Friday, June 2, 2017

The Gravest Contradictions and Their Resolution: Pascal

Saint Ananias and Saint Paul


It is amusing to think that there are people in the world who, having renounced the laws of God and nature, have created their own laws which they observe exactly, as, for example, the soldiers of Mahomet, thieves, heretics, etc. The logicians behave exactly the same way.
It seems that their licence must be without any bounds or barriers because they have transgressed so many which are very just and very sacred. Pascal's Pensées, ed. Martin Turnell, New York: Harper and Row, 1962, 205 (393 [Brunschvicg]), p. 91.

Sinners absolved without penance; righteous men sanctified without charity; all Christians without the grace of Jesus Christ, God without power over men's wills, a predestination without mystery, a redemption without certainty! 797 (884), p. 289.

Incomprehensible that God exists, and incomprehensible that he does not exist; that the soul is in the body, that we have no soul; that the world was created, that it was not created, etc.; that original sin exists, and that it does not exist. 325 (230), p. 129.


The infinite distance between bodies and minds symbolises the infinitely more infinite distance between minds and charity; for charity is supernatural.
The blaze of fame has no attraction for people who are engaged in intellectual pursuits.
The greatness of men of intellect is invisible to kings, to the rich, to captains, to all those who are great according to the flesh.
The greatness of wisdom, which is nothing if it does not come from God, is invisible to the sensual and to the men of intellect. They belong to three different orders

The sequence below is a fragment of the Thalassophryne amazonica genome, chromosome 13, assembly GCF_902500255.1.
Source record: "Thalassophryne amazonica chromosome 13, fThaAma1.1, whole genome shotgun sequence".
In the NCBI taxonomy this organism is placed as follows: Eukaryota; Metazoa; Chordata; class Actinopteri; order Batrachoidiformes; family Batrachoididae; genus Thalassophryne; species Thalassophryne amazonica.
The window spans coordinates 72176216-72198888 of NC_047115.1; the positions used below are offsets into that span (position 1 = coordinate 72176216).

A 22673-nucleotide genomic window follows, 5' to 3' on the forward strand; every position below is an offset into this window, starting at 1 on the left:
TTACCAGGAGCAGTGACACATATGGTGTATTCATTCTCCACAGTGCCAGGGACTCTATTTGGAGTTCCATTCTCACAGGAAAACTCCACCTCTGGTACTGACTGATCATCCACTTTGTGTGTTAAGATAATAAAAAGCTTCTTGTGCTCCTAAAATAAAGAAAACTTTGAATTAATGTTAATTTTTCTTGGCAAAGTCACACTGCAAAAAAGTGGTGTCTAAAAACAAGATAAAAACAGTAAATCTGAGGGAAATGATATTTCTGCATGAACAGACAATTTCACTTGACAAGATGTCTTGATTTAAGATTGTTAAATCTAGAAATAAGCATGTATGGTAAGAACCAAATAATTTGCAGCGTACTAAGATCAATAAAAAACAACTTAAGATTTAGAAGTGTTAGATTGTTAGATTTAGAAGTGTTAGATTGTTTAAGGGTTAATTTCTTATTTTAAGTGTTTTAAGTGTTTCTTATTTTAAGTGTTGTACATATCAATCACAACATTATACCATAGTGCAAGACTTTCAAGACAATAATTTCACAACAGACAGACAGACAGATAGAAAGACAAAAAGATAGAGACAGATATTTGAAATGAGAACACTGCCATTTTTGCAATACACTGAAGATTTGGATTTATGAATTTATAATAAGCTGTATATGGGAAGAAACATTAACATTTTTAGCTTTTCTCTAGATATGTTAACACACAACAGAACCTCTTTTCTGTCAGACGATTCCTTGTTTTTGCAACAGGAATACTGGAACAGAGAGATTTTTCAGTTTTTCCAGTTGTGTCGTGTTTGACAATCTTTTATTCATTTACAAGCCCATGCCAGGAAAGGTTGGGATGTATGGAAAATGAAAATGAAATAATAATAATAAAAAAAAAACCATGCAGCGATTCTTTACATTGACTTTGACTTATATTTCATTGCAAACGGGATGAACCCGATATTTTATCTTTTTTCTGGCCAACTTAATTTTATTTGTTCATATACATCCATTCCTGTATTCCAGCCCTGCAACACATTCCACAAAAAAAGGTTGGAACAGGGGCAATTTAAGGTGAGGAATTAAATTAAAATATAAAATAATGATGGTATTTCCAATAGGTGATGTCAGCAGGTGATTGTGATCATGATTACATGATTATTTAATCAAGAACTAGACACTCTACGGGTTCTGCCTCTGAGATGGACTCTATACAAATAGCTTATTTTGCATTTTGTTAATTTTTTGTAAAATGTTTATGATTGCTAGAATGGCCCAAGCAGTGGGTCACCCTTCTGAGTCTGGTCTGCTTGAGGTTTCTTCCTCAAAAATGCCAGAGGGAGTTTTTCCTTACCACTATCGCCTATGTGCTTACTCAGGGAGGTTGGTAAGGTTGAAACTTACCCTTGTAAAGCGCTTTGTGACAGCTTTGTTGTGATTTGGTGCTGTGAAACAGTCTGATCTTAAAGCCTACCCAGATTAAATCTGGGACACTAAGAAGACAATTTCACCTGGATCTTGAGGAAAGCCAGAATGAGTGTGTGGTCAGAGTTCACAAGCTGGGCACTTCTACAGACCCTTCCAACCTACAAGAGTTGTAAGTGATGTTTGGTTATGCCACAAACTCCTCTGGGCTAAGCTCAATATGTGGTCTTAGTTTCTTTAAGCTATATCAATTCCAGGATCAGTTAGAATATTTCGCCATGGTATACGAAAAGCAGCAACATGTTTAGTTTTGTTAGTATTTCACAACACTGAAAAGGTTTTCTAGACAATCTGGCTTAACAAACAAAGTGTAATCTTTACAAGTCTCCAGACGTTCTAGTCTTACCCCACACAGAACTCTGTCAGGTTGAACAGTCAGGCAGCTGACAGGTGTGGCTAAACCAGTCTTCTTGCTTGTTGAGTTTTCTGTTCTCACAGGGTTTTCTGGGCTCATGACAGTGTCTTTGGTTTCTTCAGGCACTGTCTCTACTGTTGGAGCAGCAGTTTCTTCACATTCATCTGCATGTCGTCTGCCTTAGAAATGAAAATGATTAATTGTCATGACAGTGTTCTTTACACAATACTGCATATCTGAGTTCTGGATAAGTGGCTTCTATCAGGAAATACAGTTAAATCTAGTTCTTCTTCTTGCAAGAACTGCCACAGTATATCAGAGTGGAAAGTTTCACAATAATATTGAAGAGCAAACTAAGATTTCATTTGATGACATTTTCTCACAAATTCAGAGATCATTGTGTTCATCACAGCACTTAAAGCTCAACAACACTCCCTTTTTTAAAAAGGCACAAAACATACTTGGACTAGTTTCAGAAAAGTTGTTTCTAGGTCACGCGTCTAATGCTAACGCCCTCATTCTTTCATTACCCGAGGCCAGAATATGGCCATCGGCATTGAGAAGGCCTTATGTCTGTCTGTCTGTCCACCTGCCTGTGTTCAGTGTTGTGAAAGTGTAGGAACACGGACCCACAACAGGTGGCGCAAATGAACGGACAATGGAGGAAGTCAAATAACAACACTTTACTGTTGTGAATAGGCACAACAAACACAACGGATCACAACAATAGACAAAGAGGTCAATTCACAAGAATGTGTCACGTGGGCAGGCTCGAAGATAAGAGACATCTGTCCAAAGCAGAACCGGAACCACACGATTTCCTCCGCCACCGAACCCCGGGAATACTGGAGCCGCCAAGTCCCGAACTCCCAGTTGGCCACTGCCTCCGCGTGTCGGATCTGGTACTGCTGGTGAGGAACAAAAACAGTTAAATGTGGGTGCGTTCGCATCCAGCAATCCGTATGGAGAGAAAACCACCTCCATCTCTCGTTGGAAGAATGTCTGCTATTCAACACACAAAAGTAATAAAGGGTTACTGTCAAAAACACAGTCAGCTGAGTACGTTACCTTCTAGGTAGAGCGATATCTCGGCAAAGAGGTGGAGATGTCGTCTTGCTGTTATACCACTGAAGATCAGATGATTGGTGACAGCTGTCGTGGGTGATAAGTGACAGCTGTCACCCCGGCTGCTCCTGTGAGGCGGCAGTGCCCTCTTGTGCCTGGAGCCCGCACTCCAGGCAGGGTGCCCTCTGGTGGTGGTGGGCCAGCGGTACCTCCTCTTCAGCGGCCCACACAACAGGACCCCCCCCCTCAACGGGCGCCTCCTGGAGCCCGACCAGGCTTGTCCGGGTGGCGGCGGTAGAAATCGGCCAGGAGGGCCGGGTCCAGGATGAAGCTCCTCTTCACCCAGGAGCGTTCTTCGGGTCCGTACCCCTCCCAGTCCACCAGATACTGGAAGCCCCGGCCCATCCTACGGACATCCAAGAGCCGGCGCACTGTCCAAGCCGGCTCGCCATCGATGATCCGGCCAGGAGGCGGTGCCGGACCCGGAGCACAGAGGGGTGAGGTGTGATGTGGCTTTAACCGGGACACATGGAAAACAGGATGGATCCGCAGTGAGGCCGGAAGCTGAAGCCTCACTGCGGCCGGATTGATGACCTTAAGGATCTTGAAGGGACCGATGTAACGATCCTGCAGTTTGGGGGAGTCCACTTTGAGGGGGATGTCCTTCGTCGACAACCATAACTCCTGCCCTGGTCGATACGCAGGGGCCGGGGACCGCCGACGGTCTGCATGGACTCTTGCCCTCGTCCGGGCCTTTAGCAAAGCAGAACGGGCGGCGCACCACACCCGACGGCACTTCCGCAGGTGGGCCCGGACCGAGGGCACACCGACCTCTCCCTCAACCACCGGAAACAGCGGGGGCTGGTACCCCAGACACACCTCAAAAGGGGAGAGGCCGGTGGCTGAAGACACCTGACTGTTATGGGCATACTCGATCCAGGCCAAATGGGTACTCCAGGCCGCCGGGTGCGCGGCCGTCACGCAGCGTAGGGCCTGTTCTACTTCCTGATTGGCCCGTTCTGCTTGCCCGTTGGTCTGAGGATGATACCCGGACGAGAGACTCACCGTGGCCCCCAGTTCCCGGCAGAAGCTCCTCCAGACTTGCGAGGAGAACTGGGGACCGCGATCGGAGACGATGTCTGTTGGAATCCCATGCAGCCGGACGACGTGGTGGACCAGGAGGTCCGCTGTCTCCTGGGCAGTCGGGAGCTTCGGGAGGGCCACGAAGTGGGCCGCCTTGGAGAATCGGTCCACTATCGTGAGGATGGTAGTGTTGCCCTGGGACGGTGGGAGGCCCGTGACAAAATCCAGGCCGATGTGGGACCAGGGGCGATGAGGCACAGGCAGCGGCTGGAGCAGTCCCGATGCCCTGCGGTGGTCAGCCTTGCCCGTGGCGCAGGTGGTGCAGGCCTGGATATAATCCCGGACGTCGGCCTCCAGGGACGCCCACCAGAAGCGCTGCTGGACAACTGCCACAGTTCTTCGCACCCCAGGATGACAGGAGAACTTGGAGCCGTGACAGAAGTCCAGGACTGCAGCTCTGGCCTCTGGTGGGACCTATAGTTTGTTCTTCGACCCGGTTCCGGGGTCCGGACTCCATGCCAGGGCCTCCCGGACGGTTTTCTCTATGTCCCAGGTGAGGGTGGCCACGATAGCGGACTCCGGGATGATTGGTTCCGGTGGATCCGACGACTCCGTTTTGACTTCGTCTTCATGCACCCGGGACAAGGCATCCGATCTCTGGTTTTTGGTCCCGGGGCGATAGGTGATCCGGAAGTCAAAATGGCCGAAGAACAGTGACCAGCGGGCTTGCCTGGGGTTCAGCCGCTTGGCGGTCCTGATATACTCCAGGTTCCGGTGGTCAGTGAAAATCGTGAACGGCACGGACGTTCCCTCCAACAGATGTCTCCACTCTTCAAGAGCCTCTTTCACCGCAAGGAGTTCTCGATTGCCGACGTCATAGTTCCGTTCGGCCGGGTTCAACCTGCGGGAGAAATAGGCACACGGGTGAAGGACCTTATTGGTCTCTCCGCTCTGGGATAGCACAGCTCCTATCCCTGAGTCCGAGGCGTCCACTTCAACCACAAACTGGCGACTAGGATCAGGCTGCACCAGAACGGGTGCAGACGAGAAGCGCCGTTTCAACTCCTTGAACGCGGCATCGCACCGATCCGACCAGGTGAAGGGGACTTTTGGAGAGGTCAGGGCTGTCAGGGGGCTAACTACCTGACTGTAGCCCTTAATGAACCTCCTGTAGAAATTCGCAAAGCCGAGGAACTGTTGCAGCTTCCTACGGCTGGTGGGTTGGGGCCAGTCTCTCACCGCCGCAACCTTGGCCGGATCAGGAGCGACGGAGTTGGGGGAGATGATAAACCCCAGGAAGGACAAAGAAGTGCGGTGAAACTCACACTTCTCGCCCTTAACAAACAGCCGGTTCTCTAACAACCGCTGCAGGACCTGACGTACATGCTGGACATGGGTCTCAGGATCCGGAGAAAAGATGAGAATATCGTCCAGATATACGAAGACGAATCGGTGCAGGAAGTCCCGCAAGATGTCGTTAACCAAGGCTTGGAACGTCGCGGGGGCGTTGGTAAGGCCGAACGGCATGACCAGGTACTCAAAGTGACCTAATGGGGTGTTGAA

The great geniuses have their empire, their spendour, their greatness, their victory, their glamour, and have no need of greatness according to the flesh with which they have no connection. They are seen not with eyes, but with minds; it is sufficient.
The saints have their empire, their splendour, their victory, their glamour; and have no need of material or intellectual greatness with which they have no connection, for they neither add nor take away anything. They are seen by God and the angels, and not by bodies or inquisitive minds: God is sufficient for them.
Archimedes, without any outward show, would be held in the same veneration. He did not stage any visible battles, but he made his discoveries available to all minds. O how he burst upon men's minds!
Jesus Christ, without possessions and without any outward display of knowledge, stands in his order of holiness. He made no discoveries; he did not reign; but he was humble, patient, holy, holy, holy unto God, terrible to devils, and without sin. O with what great pomp and vast magnificence he came in the eyes of the heart, which perceives wisdom!
It would have been pointless for Archimedes, prince though he was, to play the prince in his mathematical works.
It would have been pointless for Our Lord Jesus Christ to come as a king, in order that his reign of holiness should dazzle; but he certainly came with splendour which belongs to his order!
It is quite ridiculous to take offence at the lowliness of Jesus Christ, as though his lowliness were of the same order as the greatness which he came to reveal. When we consider the greatness that he showed in his life, in his Passion, in his obscurity, in his death, in the choice of his disciples, in their desertion, in his secret resurrection, and the rest, we shall see that it is so great that there is no reason to be scandalised by a lowliness which is not there.